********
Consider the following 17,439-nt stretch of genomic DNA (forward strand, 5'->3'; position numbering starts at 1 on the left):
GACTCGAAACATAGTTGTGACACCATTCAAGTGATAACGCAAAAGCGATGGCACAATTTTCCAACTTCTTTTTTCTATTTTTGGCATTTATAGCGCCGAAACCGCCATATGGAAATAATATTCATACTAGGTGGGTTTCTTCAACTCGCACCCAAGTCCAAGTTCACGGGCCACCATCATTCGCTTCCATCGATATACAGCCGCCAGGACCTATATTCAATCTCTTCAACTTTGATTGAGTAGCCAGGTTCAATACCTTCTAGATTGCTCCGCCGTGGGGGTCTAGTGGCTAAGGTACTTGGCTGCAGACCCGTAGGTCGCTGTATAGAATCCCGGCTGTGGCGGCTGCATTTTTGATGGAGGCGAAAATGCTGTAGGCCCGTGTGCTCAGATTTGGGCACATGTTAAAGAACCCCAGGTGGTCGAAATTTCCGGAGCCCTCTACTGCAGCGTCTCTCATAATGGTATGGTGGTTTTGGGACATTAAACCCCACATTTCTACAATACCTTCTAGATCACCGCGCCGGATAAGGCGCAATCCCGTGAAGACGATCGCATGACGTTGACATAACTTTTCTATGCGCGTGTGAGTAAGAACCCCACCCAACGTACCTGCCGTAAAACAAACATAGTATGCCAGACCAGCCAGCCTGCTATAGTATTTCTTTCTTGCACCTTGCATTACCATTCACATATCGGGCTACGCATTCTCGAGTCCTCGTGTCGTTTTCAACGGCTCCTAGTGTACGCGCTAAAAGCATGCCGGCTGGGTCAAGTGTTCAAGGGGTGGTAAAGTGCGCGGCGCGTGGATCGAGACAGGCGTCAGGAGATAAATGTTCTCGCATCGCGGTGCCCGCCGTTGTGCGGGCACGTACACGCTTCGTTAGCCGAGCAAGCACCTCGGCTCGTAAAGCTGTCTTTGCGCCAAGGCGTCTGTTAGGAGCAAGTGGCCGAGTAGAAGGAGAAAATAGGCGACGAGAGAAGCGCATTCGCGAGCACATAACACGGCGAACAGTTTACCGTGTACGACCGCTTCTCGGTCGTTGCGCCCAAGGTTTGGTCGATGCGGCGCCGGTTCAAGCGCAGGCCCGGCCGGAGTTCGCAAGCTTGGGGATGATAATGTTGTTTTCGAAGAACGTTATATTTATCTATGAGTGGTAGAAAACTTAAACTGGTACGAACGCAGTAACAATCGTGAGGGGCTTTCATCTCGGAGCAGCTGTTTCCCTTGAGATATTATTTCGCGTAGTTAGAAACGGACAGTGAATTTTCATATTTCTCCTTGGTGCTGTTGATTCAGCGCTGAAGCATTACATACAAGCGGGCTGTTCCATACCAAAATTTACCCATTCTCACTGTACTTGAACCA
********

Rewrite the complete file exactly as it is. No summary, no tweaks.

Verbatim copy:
Consider the following 17,439-nt stretch of genomic DNA (forward strand, 5'->3'; position numbering starts at 1 on the left):
GACTCGAAACATAGTTGTGACACCATTCAAGTGATAACGCAAAAGCGATGGCACAATTTTCCAACTTCTTTTTTCTATTTTTGGCATTTATAGCGCCGAAACCGCCATATGGAAATAATATTCATACTAGGTGGGTTTCTTCAACTCGCACCCAAGTCCAAGTTCACGGGCCACCATCATTCGCTTCCATCGATATACAGCCGCCAGGACCTATATTCAATCTCTTCAACTTTGATTGAGTAGCCAGGTTCAATACCTTCTAGATTGCTCCGCCGTGGGGGTCTAGTGGCTAAGGTACTTGGCTGCAGACCCGTAGGTCGCTGTATAGAATCCCGGCTGTGGCGGCTGCATTTTTGATGGAGGCGAAAATGCTGTAGGCCCGTGTGCTCAGATTTGGGCACATGTTAAAGAACCCCAGGTGGTCGAAATTTCCGGAGCCCTCTACTGCAGCGTCTCTCATAATGGTATGGTGGTTTTGGGACATTAAACCCCACATTTCTACAATACCTTCTAGATCACCGCGCCGGATAAGGCGCAATCCCGTGAAGACGATCGCATGACGTTGACATAACTTTTCTATGCGCGTGTGAGTAAGAACCCCACCCAACGTACCTGCCGTAAAACAAACATAGTATGCCAGACCAGCCAGCCTGCTATAGTATTTCTTTCTTGCACCTTGCATTACCATTCACATATCGGGCTACGCATTCTCGAGTCCTCGTGTCGTTTTCAACGGCTCCTAGTGTACGCGCTAAAAGCATGCCGGCTGGGTCAAGTGTTCAAGGGGTGGTAAAGTGCGCGGCGCGTGGATCGAGACAGGCGTCAGGAGATAAATGTTCTCGCATCGCGGTGCCCGCCGTTGTGCGGGCACGTACACGCTTCGTTAGCCGAGCAAGCACCTCGGCTCGTAAAGCTGTCTTTGCGCCAAGGCGTCTGTTAGGAGCAAGTGGCCGAGTAGAAGGAGAAAATAGGCGACGAGAGAAGCGCATTCGCGAGCACATAACACGGCGAACAGTTTACCGTGTACGACCGCTTCTCGGTCGTTGCGCCCAAGGTTTGGTCGATGCGGCGCCGGTTCAAGCGCAGGCCCGGCCGGAGTTCGCAAGCTTGGGGATGATAATGTTGTTTTCGAAGAACGTTATATTTATCTATGAGTGGTAGAAAACTTAAACTGGTACGAACGCAGTAACAATCGTGAGGGGCTTTCATCTCGGAGCAGCTGTTTCCCTTGAGATATTATTTCGCGTAGTTAGAAACGGACAGTGAATTTTCATATTTCTCCTTGGTGCTGTTGATTCAGCGCTGAAGCATTACATACAAGCGGGCTGTTCCATACCAAAATTTACCCATTCTCACTGTACTTGAACCA